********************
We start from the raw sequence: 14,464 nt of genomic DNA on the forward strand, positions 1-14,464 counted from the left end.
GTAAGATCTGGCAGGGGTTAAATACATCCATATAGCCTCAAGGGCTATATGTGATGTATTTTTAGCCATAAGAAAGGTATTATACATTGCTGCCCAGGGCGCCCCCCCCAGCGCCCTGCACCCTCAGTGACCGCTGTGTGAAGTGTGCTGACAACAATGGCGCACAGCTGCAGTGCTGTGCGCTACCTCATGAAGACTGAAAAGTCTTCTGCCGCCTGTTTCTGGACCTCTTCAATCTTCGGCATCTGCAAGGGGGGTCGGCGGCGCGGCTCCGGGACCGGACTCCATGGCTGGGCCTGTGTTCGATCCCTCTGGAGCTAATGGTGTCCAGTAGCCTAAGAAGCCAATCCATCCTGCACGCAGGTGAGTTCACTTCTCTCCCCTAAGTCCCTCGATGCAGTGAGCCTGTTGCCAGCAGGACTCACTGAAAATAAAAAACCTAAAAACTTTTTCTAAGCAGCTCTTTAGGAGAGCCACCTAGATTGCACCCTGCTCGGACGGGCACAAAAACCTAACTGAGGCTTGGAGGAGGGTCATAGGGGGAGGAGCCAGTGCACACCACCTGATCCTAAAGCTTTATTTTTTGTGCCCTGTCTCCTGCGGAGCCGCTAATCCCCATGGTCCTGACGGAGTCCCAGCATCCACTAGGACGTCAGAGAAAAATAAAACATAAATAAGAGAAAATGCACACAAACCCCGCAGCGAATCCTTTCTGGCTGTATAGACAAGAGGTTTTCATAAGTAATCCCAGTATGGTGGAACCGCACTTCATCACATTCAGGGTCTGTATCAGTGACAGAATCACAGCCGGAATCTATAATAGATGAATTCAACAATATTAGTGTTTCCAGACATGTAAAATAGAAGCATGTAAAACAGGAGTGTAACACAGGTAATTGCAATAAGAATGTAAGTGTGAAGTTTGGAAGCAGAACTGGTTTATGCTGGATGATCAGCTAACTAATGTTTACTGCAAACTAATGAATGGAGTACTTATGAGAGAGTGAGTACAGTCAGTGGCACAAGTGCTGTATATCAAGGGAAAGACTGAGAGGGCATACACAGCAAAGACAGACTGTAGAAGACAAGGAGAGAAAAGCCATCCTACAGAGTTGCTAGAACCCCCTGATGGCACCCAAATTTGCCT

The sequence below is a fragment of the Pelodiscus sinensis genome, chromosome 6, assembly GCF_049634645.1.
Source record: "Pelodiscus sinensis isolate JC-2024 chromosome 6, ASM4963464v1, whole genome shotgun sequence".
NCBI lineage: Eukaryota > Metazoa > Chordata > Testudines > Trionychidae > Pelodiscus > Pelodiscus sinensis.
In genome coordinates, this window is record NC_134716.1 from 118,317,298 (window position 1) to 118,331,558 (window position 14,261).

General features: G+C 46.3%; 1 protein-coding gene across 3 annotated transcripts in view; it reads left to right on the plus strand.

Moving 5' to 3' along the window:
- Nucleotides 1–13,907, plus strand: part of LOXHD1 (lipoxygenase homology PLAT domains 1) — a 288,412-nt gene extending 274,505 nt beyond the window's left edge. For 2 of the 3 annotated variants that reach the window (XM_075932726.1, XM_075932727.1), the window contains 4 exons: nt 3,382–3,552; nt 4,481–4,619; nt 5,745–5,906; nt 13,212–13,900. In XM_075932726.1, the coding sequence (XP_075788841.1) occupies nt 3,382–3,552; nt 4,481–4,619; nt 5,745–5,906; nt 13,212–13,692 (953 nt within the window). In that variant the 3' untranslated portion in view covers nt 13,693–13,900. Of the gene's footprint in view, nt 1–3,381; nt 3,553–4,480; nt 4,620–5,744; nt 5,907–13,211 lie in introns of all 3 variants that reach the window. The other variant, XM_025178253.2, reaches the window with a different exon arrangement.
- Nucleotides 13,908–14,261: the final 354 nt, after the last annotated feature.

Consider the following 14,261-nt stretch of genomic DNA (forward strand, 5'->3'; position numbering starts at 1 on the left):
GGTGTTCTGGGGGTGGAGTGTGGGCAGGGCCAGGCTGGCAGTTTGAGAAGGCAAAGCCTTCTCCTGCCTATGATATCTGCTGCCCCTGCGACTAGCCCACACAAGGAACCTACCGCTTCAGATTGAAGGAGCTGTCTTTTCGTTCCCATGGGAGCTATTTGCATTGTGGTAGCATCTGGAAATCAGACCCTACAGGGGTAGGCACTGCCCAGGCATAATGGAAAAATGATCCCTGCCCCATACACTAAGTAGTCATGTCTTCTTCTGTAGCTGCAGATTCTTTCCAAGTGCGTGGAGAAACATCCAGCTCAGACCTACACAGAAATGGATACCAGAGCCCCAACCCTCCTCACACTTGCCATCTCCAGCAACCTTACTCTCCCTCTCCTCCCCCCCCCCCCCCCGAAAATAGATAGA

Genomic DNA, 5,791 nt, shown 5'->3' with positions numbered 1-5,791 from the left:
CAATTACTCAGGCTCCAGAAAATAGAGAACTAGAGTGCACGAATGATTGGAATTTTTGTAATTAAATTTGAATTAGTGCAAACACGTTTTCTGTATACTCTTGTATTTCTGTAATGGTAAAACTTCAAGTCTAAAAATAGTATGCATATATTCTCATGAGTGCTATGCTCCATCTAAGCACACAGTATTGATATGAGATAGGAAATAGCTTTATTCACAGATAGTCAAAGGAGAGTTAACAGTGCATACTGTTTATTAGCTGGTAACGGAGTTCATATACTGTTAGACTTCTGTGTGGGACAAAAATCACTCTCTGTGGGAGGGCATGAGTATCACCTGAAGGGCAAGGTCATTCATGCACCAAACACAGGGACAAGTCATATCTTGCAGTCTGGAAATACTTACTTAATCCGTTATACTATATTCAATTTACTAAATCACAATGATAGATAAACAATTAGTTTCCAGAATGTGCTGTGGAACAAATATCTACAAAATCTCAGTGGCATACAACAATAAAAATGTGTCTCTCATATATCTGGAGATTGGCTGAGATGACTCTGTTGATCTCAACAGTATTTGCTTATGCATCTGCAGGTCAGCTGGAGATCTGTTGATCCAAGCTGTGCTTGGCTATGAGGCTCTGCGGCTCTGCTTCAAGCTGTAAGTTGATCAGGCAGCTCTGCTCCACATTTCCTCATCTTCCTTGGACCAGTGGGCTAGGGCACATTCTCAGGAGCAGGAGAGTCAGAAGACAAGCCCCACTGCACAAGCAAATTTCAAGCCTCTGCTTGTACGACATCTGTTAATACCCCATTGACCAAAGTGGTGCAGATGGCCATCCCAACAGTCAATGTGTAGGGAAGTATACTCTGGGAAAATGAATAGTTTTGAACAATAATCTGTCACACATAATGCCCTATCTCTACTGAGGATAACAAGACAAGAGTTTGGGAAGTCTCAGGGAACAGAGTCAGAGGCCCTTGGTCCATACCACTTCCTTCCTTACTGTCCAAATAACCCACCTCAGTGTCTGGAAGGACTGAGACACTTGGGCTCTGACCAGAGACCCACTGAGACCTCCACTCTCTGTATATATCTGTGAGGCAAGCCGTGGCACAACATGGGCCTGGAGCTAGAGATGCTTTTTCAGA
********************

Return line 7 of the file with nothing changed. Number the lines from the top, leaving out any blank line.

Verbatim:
General features: G+C 46.3%; 1 protein-coding gene across 3 annotated transcripts in view; it reads left to right on the plus strand.